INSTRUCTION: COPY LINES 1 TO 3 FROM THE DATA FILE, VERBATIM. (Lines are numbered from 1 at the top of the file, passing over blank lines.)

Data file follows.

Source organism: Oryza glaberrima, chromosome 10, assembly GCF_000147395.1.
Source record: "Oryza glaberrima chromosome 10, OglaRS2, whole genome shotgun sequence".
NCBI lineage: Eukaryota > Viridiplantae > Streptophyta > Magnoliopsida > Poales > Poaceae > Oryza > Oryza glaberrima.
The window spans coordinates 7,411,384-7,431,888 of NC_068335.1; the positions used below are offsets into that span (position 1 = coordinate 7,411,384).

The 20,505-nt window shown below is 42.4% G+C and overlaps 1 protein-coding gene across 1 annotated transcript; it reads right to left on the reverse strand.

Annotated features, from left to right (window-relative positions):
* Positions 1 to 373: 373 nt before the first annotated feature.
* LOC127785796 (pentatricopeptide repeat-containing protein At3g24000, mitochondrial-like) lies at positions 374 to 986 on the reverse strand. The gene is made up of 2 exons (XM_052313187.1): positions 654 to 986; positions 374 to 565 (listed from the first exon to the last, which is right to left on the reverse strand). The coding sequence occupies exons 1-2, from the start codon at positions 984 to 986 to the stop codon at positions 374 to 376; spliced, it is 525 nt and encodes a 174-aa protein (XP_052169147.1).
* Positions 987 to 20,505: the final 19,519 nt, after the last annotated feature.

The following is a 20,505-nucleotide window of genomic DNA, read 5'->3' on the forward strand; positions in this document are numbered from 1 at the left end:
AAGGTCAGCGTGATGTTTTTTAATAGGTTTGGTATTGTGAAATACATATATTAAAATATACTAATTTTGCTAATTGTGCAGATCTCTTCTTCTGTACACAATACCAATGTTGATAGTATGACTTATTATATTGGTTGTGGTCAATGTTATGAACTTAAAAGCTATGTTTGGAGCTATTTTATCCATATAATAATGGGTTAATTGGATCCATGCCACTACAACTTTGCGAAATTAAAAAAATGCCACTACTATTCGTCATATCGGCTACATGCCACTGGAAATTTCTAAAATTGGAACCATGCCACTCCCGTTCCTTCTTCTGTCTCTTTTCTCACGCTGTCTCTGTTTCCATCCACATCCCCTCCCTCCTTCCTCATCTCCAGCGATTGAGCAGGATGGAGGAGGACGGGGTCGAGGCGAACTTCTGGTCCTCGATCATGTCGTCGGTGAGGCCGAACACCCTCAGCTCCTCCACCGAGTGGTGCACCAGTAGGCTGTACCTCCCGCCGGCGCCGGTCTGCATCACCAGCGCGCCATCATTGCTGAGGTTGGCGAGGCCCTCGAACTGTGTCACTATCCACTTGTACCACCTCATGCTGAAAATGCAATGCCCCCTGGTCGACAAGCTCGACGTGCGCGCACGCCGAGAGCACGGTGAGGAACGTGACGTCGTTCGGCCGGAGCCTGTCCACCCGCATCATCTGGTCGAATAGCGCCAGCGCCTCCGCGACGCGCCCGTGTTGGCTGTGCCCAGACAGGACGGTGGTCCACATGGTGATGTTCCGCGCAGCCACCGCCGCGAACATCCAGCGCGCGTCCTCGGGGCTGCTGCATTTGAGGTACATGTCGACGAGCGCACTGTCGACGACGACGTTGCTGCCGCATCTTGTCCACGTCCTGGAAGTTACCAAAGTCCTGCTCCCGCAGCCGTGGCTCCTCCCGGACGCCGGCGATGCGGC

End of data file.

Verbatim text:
Source organism: Oryza glaberrima, chromosome 10, assembly GCF_000147395.1.
Source record: "Oryza glaberrima chromosome 10, OglaRS2, whole genome shotgun sequence".
NCBI lineage: Eukaryota > Viridiplantae > Streptophyta > Magnoliopsida > Poales > Poaceae > Oryza > Oryza glaberrima.